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Manitoba RCMP find two dead males, believed to be B.C. murder suspects

Last Updated Aug 7, 2019 at 6:31 pm MDT

Summary

A weeks-long manhunt for two teenage murder suspects from B.C. has ended

The bodies believed to be those of Kam McLeod and Bryer Schmegelsky were found in the Gillam, Manitoba area

An autopsy is being scheduled in Winnipeg to confirm their identities and to determine a cause of death

GILLAM, Mb. (NEWS 1130) – The search for Kam McLeod and Bryer Schmegelsky is over.

Mounties in Manitoba have confirmed two bodies believed to belong to the two murder suspects from Port Alberni were found approximately eight kilometres from where a burned SUV was found last month near the small community of Gillam.

Assistant Commissioner Kevn Hackett with B.C. RCMP says said the the burned SUV was owned by one of the victims, Leonard Dyck.

“Manitoba RCMP has confirmed that the autopsies are being scheduled in Winnipeg to confirm their identities and to determine the cause of death,” says Hackett. “While we’re still waiting for the definitive confirmation of the identities of the two deceased men, we believe that they are, in fact, the individuals that we were searching for.”

He says the families of all victims have been contacted by RCMP and been updated.

“I’d like to stress that our investigative efforts have not concluded yet. We still need to ensure that our investigative findings –whether it’s statements, evidentiary timelines, physical or digital evidence — continues to confirm our investigative theory and eliminates any other possibilities or suspects,” says Hackett. “Until that is completed, we will not conclude this file.”

The 18-year-old Schmegelsky and 19-year-old McLeod were wanted in connection to three deaths in northern B.C. last month. They were charged with second degree murder in the death of UBC sessional lecturer Leonard Dyck, whose body was found days later near a burned out vehicle not far from Dease Lake.

The pair was also suspects in the deaths of two tourists — Australian Lucas Fowler and American Chynna Deese — who were found dead along the Alaska Highway near Liard Hot Springs.

RCMP Assistant Commissioner Jane MacLatchy says for over two weeks, officers followed up on every lead, considered all options, and used every available resource.

A critical piece of evidence was uncovered on Friday — items directly linked to the suspects were located on the shoreline of the Nelson River, a big focus of the manhunt.

And this morning, officers located two male bodies in the dense brush within one kilometre from where the items were found.

“At this time, we are confident that these are the bodies of the two suspects wanted in connection with the homicides in British Columbia,” says MacLatchy. “An autopsy is being scheduled in Winnipeg to confirm their identities and to determine their cause of death.”

The weeks-long manhunt captured international media attention, but few details of the investigation were released by the RCMP, who urged people to refrain from posting unconfirmed information on social media.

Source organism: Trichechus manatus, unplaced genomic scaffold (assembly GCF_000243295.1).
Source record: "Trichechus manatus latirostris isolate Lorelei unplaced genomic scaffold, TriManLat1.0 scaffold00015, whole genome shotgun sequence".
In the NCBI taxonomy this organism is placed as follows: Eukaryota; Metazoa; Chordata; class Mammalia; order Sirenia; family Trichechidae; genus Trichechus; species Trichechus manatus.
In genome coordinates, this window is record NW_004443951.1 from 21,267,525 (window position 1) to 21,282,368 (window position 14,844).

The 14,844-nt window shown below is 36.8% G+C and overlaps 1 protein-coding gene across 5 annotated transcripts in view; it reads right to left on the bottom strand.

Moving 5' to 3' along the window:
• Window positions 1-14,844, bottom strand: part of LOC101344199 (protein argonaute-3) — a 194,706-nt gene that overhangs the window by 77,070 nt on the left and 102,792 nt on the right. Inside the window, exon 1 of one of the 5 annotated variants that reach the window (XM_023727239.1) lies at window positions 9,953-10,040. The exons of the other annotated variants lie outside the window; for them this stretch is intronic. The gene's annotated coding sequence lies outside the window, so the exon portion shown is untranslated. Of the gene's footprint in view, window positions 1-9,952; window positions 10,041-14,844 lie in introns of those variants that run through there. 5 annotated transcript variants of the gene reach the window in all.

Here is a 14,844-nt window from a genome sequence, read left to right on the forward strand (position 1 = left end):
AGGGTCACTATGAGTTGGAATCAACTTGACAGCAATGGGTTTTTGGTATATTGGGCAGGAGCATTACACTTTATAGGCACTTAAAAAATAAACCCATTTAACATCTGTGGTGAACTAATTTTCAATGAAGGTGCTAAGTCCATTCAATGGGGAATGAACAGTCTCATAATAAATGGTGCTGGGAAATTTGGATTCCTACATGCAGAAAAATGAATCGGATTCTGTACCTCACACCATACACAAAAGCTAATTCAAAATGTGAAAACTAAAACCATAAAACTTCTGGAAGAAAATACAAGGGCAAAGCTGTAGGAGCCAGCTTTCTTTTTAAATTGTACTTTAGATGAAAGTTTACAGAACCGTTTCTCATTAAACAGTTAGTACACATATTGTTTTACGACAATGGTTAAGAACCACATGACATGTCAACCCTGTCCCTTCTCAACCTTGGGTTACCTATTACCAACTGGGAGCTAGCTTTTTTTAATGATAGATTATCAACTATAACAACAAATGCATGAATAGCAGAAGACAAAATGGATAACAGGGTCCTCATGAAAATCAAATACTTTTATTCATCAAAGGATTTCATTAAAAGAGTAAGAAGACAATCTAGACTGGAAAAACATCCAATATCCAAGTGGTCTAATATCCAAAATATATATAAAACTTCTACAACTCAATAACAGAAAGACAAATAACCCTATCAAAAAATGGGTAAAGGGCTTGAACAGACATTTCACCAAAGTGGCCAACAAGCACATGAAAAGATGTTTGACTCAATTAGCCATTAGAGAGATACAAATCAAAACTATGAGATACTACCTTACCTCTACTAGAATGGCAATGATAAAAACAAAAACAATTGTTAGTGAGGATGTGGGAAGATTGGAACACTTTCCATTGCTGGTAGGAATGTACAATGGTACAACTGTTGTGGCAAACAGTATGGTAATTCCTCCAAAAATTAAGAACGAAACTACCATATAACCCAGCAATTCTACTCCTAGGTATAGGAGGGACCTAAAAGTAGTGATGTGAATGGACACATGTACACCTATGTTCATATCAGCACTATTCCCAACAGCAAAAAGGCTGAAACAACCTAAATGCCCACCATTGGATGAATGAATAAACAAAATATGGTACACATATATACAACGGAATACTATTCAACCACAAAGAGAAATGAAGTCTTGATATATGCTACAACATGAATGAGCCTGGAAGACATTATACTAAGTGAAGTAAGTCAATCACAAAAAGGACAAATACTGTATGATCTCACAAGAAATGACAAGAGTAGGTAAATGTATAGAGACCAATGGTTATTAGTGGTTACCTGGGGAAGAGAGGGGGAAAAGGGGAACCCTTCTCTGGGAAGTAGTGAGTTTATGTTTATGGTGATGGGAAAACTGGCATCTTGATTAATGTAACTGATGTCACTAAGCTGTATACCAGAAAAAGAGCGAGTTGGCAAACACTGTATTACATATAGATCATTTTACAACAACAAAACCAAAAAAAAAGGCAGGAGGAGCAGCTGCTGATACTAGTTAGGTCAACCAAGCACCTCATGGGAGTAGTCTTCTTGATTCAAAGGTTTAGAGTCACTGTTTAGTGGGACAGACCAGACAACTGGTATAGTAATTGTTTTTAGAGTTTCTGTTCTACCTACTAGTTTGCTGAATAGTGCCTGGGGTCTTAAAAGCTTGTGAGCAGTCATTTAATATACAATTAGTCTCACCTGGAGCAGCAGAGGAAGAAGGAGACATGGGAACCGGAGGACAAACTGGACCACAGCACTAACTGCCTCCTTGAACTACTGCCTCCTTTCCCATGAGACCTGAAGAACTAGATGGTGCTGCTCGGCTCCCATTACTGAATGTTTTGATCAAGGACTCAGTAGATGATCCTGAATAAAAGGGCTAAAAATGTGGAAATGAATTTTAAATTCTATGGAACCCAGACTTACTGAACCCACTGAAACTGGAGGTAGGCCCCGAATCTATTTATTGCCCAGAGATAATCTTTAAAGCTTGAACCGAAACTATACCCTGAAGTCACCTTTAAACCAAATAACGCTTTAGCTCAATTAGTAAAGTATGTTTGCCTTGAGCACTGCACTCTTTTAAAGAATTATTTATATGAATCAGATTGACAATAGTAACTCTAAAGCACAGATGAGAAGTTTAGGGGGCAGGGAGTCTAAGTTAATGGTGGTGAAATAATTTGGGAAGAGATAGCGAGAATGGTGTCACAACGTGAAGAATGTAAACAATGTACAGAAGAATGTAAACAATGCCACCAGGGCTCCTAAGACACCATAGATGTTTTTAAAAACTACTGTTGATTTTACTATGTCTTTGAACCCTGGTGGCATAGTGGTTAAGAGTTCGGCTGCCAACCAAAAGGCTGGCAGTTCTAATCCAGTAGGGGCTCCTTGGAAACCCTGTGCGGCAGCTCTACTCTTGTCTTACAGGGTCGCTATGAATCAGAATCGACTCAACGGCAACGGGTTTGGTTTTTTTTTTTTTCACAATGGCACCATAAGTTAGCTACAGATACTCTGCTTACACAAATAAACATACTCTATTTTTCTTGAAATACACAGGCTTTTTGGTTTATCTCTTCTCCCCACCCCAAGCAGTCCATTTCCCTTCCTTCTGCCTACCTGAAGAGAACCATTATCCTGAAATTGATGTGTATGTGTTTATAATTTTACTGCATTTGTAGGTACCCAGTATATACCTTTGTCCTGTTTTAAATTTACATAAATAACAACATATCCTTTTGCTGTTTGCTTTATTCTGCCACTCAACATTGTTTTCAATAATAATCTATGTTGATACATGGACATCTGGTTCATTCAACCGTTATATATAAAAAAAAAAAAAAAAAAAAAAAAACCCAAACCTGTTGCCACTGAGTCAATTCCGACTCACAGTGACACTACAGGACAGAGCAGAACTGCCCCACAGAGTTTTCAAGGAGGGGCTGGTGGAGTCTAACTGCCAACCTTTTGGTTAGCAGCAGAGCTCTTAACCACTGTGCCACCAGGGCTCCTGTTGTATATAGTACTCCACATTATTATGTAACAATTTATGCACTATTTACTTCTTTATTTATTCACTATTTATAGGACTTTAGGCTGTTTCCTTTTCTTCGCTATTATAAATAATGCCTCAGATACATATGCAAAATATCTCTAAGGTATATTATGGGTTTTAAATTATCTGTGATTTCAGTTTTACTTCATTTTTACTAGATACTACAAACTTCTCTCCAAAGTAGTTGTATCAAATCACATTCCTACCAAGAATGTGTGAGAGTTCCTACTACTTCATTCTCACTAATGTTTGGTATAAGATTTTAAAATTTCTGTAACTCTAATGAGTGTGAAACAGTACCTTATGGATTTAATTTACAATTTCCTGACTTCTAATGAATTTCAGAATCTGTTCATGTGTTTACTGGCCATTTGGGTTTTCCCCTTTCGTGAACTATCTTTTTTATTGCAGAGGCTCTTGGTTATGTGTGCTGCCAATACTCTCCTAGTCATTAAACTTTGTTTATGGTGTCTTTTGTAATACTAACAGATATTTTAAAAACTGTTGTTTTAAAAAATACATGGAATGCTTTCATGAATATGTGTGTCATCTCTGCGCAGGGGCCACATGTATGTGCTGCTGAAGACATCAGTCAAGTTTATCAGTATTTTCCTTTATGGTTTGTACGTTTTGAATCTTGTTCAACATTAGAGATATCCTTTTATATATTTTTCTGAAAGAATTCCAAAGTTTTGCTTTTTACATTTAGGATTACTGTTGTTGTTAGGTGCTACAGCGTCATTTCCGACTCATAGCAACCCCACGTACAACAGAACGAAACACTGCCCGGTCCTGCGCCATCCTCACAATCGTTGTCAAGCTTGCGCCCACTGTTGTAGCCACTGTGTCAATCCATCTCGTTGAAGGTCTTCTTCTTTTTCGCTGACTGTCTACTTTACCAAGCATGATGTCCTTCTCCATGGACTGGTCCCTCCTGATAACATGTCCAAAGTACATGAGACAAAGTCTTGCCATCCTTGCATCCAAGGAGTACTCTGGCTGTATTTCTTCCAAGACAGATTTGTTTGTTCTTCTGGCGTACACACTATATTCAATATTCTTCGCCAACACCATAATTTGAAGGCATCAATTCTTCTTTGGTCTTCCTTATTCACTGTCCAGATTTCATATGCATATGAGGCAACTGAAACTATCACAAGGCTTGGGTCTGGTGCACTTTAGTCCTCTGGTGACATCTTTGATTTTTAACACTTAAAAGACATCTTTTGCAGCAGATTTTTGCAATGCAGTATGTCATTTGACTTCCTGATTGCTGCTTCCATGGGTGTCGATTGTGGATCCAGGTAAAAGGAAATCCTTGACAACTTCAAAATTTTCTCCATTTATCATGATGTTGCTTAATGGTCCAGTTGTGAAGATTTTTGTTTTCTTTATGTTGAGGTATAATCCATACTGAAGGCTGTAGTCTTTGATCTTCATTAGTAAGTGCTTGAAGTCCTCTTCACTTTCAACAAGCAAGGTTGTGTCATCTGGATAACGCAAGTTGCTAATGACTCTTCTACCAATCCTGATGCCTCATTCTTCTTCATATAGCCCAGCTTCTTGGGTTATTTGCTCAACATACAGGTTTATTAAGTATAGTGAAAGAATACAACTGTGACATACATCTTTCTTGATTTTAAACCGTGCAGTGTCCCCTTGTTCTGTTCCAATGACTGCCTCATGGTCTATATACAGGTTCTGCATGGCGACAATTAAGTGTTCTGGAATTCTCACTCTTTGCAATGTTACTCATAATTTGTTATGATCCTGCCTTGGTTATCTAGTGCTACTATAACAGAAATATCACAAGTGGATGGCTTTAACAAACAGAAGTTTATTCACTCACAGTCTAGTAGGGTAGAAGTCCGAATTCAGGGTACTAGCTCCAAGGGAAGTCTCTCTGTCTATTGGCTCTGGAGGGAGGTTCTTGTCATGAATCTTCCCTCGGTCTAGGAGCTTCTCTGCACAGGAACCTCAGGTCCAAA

“This was a search that could not have been successfully achieved without the help from our partners at the Canadian Armed Forces, from RCMP employees who came in from across the country and from multiple private partners,” MacLatchy adds.

“Thank you to all Canadians for remaining vigilant, for calling us with information and most importantly, for being our partners.”

What happens now?

Before the discovery of the bodies, the pair had been charged with one count each of second-degree murder in connection to the death of a UBC lecturer in northern BC last month. So, what happens to those charges and the rest of the investigation, if the two lead suspects are dead?

Legal Analyst Michael Shapray says once the autopsies are done, investigators will reach out to Crown Counsel.

“What would happen is the RCMP will ultimately, if these people turn out to be the suspects, will provide death certificates to the Prosecution Office in BC and the [office] will then essentially bring the case to an end at that stage. They would not proceed with a trial or with the matter any further against those two people if they turn out to be deceased.”

The office echoes that and tells NEWS 1130 it’s waiting to hear from police.

“The second degree murder charge against the two accused McLeod and Schmegelsky will be abated by the BC Prosecution Service once confirmation is received from the RCMP that the accused are deceased. This will end the prosecution and the involvement of the BCPS,” says Dan McLaughlin with Crown Counsel.

However, when it comes to motive or unanswered questions surrounding the investigation, Shapray admits that can be tricky.

“If the investigation from the RCMP perspective was complete, in terms of they believed they had their suspects beyond a reasonable doubt and there were no other leads or other possible suspects, then yes, the police investigation would be completed and the case would be closed. In terms of finding out information about why or what the motive was or other aspects of the original investigation into the murders, that would have to come through questioning of the police or if the police decide to reveal any information. I wouldn’t expect there would be any sort of inquiry or there wouldn’t be any public trial if there are no other suspects.”

Shapray adds the warrants for their arrest would also be taken off the record and a note would be added to explain why nothing moved ahead with the charges.